A couple of years ago, being an IT student was considered "cool." No longer the preserve of the geek, courses in subjects such as computer science, e-business, and technology were flooded with applications from prospective college-goers who saw the area as a route to riches as the industry scrambled for workers.
Not now, though. The downturn in the technology sector has scared youngsters off and seen them plump instead for the old reliables such as law, arts and business. The result has been an astonishing fall-off in applications to technology courses. According to CAO figures, there was a 26 percent drop in applications for engineering/technology degree/diploma courses in 2002 compared to 2001.
Such a plunge has meant that many colleges have radically reduced their in-take of computer students. Trinity College, for instance, said that only around 20 students had taken places on its information and communications technology course out of a quota of 120. And the University of Limerick has seen the number of people accepting places on its computer systems course halved.
An additional factor in this fall-off could be the reputation of such courses for being very demanding. Indeed, a Department of Education study has shown a non-completion rate of over 40 percent across all Institute of Technology courses.
These declines have sparked concerns among many bodies that when the upturn in the technology sector comes, and it is almost inevitably will, Ireland will again return to the dangerous days of IT skills shortages.
According to the Irish Computer Society, Ireland could face an unsatisfied demand for the estimated 14,000 new IT professional jobs that are forecast to be available in the Irish marketplace in 2005. A recent report by the government's Expert Group on Future Skills Needs estimated an annual shortfall of 2,500 professionals and 800 technicians in the ICT sector between 2002 and 2005.
If that happens, critics say Ireland may lose valuable investment from multinationals, and the competitiveness of indigenous tech firms will be greatly reduced.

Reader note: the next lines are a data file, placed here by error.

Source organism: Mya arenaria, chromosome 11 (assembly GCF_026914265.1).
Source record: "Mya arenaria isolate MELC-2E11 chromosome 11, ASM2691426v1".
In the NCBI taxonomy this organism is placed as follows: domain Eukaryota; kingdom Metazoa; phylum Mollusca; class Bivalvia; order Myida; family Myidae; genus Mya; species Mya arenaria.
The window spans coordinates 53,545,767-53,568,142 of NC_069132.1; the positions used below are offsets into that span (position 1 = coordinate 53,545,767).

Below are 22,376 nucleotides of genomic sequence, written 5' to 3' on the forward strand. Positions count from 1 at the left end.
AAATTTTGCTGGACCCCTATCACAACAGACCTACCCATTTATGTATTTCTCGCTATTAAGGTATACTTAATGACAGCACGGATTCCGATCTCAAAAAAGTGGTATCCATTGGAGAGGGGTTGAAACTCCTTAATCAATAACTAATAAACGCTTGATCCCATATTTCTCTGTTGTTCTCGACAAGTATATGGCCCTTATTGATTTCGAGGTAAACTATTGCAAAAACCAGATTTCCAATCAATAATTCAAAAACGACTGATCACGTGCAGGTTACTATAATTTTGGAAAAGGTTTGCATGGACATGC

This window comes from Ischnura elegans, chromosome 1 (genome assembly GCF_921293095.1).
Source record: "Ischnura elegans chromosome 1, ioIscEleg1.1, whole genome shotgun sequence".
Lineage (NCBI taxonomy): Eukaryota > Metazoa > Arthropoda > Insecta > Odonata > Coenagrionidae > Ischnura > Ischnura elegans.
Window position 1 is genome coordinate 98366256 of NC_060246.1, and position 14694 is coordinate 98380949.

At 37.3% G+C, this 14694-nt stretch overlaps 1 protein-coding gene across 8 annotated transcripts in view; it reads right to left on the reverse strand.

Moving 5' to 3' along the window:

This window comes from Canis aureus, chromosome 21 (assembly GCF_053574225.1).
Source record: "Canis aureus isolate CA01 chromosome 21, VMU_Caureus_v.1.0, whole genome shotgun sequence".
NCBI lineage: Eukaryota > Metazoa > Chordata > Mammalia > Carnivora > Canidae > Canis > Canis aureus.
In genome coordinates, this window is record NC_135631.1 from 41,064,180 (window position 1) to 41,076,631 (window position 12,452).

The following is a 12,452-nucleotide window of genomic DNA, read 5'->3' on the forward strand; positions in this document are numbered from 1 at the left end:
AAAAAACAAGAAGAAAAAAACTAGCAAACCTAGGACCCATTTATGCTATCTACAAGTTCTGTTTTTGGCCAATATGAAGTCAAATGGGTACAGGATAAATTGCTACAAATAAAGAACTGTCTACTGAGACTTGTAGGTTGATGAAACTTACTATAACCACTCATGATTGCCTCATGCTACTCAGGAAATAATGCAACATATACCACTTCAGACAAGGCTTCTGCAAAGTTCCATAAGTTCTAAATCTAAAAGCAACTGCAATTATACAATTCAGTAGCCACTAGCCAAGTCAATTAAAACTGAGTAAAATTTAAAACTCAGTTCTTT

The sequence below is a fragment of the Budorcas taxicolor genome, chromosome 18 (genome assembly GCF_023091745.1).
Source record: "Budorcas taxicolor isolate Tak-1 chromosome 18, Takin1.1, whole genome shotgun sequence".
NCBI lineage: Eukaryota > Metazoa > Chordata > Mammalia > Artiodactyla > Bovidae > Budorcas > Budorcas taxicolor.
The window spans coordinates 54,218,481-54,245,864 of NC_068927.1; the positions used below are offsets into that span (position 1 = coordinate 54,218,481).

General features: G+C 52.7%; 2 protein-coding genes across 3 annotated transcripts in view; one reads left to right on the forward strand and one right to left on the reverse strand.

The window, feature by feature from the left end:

Ireland is already under pressure from Eastern Europe, India and China when it comes to attracting inward technology investment, a point that was noted by Microsoft's chief executive officer, Steve Ballmer, during a recent trip to Dublin. Irish industry associations are sounding the same warning.
"The situation is very serious because multinationals will inevitably locate where the skills are available at competitive prices," said Paul O'Dea, chairman of the Irish Software Association.
Tim McCarthy, chairman of ICT Ireland's education working group, agrees. "Unless there is significant additional investment in the Irish education system, the ICT sector in Ireland will suffer significant skills shortages over the next five years," McCarthy said. "It is vitally important that Ireland is in a position to meet the improved environment when in it comes."
To address the projected shortfall, McCarthy said the government should urgently make available the EUR165 million recommended by the Expert Group on Future Skills Needs.
O'Dea said part of the solution to the problem is to make science subjects available to study at primary level. He also said the IT sector must increase marketing efforts to make the industry appealing to college applicants and graduates; colleges, meanwhile, must discover the reasons for high drop-out rates in computer courses and examine how to make such courses more interesting and relevant.
CEO Frank Cronin of the Irish Computer Society said that teaching methods for computers in secondary schools must also be changed. "It gives the impression that computers is a difficult subject, which puts pupils off studying it in the future," remarked Cronin.
Help may be at hand from the government. It has been reported that the Minister for Education, Noel Dempsey, TD, has put forward a plan that will see an extra EUR66 million spent on schools science each year and an additional capital investment of EUR178 million in the project in 2002.
And Cronin said it is has been indicated to him that there will be a major push to promote technology and science courses to next year's CAO applicants.
Whether these schemes have the desired effect remains to be seen. If such moves prove unsuccessful, Ireland must look to Eastern Europe to make up the deficit in IT workers or face being left behind when the sector recovers, said Cronin. "However it is done, the shortfall has to be met. The implications if we don't are enormous."